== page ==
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Facility Fix: A Clean Sweep

Written by Retired Columnist. Posted in Columnists, Magazine, Retired Columnists, Technology, Topics

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Published on July 11, 2007 with No Comments

By Jillian Ruffino
Published in the July 2007 issue of Today’s Facility Manager

Roy Campbell

Roy Campbell, lead electrician, DPW Electrical Section, Green Bay, WI

What is your position? How many years have you been in this profession?
I am a master electrician and the electrical lead worker within the electrical division of the City of Green Bay’s Public Works Department. I have been working in this field for 28 years.

Please give a brief description of the facility involved in this project.
Lambeau Field is a public facility and home to the Green Bay Packers. Originally built in 1957, it is the first public stadium designed specifically for professional football. Since then, it has doubled in size and undergone multiple renovations. Today, it has a seating capacity of 72,601.

The Lambeau Field sewer storage system, located below ground, operates strictly as an overflow basin that uses pumps and mixers to control the flow of sewage after each of the 10 home football games every season (two preseason and eight regular games) and, when necessary, playoff games.

Why was the decision made to monitor the stadium’s sewer systems more closely?
Each football game generates an average of 156,335 gallons of sewage. The city’s sewer system cannot handle this volume of waste. A system of four pumps and six mixers helps stir the sewage and suspend any solids to help speed up drainage. In a process that takes 16 hours, the sewage is pumped into the city’s drainage system for treatment. If this equipment malfunctions, it can result in an overflow for the stadium and parts of the city of Green Bay.

To prevent this, a Sensaphone SCADA 3000 unit now remotely monitors each of the facility’s mixers and pumps. When the system detects a problem, it alerts facility management via phone, pager, fax, or e-mail automatically. The SCADA 3000 also activates a backup, should a failure occur.

Please describe the decision making and research process for this project.
The Sensaphone system was selected because our application required a high degree of control logic but not constant monitoring; the system is only in use after events at the stadium.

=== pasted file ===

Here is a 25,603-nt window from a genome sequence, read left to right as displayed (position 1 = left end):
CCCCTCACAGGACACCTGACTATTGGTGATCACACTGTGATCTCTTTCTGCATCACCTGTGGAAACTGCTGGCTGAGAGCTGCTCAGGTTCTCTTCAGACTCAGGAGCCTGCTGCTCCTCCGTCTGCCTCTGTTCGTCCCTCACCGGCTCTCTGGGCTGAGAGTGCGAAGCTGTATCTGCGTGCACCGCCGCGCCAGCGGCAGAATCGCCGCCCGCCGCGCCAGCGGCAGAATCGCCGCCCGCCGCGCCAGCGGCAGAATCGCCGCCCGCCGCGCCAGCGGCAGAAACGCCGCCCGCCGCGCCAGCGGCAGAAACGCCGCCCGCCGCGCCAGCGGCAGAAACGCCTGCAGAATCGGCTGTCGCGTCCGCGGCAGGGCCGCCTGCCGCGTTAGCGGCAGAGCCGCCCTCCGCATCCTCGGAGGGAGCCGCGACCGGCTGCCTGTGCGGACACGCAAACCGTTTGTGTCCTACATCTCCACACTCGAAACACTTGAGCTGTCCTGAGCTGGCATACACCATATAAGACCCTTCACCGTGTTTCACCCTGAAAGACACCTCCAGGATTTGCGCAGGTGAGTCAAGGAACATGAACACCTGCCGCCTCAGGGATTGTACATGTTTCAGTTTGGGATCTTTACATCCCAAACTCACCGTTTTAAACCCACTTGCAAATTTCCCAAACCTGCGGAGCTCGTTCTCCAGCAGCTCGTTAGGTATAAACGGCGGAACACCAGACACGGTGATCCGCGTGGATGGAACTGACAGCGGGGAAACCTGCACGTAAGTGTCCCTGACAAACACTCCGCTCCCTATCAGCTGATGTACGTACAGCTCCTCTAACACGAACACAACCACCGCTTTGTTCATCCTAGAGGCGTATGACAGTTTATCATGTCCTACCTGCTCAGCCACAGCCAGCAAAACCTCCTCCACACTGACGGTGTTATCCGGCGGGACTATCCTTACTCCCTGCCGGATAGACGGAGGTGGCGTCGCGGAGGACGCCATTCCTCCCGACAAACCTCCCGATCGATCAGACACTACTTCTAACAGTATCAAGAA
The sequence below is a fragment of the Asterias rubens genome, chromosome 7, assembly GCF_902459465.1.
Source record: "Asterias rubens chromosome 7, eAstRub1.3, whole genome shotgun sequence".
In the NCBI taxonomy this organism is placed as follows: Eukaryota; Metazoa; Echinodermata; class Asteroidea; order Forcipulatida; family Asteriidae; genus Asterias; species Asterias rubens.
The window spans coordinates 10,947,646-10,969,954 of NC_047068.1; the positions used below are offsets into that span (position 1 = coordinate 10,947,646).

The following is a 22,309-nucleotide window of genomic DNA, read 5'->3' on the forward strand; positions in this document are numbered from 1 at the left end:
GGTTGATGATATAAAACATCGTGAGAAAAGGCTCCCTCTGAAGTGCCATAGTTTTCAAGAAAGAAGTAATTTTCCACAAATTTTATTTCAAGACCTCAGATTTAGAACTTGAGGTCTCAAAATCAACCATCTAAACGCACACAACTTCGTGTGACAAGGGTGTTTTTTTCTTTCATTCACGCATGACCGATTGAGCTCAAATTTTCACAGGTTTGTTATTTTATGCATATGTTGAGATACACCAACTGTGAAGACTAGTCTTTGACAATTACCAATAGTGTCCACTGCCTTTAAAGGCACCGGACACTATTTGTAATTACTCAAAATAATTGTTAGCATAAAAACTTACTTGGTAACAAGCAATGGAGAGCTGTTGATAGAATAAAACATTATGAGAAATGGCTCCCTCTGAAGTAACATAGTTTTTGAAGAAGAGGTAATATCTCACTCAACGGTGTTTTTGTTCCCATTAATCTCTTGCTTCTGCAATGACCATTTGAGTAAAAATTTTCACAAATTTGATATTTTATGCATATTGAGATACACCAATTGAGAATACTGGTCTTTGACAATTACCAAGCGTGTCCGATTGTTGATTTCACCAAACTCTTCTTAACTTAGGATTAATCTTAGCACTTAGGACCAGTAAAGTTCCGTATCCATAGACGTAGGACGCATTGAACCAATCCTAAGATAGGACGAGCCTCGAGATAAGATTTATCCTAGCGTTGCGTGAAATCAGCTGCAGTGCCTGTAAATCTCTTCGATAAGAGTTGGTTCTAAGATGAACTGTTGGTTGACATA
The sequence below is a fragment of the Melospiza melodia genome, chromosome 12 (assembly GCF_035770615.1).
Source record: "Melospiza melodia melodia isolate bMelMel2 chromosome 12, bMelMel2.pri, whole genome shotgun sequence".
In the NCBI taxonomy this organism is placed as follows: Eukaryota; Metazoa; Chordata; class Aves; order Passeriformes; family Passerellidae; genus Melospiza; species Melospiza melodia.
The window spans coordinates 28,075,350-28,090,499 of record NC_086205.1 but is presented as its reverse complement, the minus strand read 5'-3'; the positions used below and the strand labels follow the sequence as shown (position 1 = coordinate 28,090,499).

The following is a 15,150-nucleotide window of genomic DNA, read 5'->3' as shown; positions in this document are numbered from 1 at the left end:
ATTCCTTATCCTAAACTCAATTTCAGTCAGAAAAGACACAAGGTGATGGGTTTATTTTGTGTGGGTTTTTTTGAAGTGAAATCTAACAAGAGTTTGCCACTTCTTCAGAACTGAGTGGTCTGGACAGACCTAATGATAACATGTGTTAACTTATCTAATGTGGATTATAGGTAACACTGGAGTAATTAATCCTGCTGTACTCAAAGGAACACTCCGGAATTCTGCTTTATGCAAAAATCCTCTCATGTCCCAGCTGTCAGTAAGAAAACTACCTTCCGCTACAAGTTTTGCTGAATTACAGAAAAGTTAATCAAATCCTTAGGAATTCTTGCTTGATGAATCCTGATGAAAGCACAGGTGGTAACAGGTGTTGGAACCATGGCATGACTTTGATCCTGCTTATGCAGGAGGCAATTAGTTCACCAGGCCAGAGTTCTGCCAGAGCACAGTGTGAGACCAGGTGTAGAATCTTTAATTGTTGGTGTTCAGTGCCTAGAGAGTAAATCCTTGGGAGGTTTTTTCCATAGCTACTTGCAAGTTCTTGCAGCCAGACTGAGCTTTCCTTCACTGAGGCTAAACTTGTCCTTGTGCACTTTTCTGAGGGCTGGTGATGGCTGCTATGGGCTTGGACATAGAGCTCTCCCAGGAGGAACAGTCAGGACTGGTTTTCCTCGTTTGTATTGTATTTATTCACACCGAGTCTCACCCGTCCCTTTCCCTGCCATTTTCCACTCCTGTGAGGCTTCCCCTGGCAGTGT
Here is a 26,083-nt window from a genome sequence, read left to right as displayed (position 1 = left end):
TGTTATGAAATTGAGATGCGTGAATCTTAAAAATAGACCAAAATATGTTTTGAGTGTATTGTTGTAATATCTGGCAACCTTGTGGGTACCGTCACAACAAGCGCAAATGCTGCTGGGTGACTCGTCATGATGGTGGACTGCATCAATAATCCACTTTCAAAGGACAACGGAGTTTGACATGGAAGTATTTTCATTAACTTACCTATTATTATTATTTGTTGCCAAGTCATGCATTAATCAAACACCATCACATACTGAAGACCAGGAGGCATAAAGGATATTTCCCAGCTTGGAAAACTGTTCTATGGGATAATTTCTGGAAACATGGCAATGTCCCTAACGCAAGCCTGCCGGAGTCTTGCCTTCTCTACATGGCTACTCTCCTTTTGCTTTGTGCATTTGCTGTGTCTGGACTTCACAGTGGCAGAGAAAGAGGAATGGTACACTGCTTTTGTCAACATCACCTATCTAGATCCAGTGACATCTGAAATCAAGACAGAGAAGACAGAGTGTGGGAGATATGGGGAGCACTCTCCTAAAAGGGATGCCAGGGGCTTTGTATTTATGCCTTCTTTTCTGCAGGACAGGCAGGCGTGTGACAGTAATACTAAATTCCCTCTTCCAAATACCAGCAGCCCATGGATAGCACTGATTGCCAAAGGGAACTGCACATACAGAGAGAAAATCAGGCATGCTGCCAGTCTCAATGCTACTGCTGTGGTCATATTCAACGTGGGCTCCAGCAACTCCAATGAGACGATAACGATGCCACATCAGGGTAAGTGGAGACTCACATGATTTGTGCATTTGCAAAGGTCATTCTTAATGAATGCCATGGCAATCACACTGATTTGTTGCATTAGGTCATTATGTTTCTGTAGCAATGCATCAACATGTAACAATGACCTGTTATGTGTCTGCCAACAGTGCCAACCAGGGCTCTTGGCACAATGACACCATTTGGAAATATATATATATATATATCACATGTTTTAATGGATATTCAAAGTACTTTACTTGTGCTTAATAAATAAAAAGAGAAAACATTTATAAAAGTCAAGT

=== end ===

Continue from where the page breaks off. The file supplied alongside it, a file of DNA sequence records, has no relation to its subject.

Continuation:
One of the other things we can do with it is data logging. The system makes a record of all inputs and outputs every 10 minutes while recording levels. We use that information extensively for troubleshooting purposes.

What benefits have you reaped as a result of this project?
With the system monitored by Sensaphone, I can keep an eye on the site and issue control commands remotely. For example, I can turn a pump or mixer on or off whenever necessary, from anywhere.

The monitoring system saves many hours of labor by sensing failures and implementing backup procedures to make sure the process is completed without operator intervention. In addition, we are able to review the data log sequence to help pinpoint time and conditions of failures.

How did this project require you to change your operations and maintenance practices?
Even though it is considerably more complex than the old system, it hasn’t required any additional support because of the high level of automation. After I choose to start a process, the system completes it without intervention, even if it means implementing a programmed backup procedure if an unexpected failure should occur. Then, if there is any deviation from the normal procedure during the

What has been the reaction to the project from upper management and elsewhere in your organization?
There was some initial anxiety about operation, maintenance training, and costs, but thankfully those issues never materialized. The system has proven to be reliable, beneficial, and cost effective, which management seems to appreciate. Although the stadium renovations have received acclaim, we’re happy when the sewer system doesn’t receive any special attention.

How has the community responded to this project?
There was one situation in particular when the Sensaphone system helped the city (not the stadium) avoid a potential headache. The system tanks were filling up when there wasn’t a game, which indicated a problem downstream from the stadium. I alerted the city, and they checked the sewer lines and found a clog that would have caused significant problems if left undetected. The city was grateful.

What was the most professionally rewarding aspect of this project?
The trust and cooperation that has developed between the Green Bay Packers’ staff and the city’s staff in maintaining the facility is very rewarding.

For more information on Sensaphone, please contact Bob Douglass by calling (877) 373-2700.

About Retired Columnist

This expert formerly served as regular contributor to Today’s Facility Manager magazine. His vast knowledge of the facility management profession continues to provide a rich resource for facility managers by way of this online archive.

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